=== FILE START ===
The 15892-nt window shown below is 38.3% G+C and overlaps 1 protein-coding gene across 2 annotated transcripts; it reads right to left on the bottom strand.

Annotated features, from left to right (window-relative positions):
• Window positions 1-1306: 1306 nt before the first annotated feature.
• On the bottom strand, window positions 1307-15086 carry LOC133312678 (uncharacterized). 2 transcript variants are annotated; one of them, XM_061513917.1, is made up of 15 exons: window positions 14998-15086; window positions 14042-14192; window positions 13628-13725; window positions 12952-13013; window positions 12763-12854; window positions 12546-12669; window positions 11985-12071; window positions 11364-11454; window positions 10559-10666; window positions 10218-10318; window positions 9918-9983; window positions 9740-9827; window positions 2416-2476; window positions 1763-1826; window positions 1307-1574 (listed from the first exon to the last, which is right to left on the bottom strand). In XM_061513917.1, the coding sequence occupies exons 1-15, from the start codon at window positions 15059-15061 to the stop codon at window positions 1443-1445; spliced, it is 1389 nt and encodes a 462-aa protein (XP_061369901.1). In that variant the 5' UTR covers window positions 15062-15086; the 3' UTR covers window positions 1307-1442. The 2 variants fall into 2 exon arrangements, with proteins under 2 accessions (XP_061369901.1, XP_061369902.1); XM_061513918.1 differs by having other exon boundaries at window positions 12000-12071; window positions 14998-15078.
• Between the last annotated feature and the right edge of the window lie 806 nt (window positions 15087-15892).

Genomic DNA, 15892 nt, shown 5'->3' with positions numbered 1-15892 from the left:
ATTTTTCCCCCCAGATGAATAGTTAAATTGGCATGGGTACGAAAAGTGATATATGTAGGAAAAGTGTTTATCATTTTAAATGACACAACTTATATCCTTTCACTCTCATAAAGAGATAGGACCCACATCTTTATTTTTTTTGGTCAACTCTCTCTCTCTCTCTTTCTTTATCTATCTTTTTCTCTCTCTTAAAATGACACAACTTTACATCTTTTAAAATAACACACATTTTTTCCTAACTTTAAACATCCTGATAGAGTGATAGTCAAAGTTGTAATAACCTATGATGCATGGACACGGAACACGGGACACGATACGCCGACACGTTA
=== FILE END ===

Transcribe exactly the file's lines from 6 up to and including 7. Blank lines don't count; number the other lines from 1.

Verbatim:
Genomic DNA, 15892 nt, shown 5'->3' with positions numbered 1-15892 from the left:
ATTTTTCCCCCCAGATGAATAGTTAAATTGGCATGGGTACGAAAAGTGATATATGTAGGAAAAGTGTTTATCATTTTAAATGACACAACTTATATCCTTTCACTCTCATAAAGAGATAGGACCCACATCTTTATTTTTTTTGGTCAACTCTCTCTCTCTCTCTTTCTTTATCTATCTTTTTCTCTCTCTTAAAATGACACAACTTTACATCTTTTAAAATAACACACATTTTTTCCTAACTTTAAACATCCTGATAGAGTGATAGTCAAAGTTGTAATAACCTATGATGCATGGACACGGAACACGGGACACGATACGCCGACACGTTA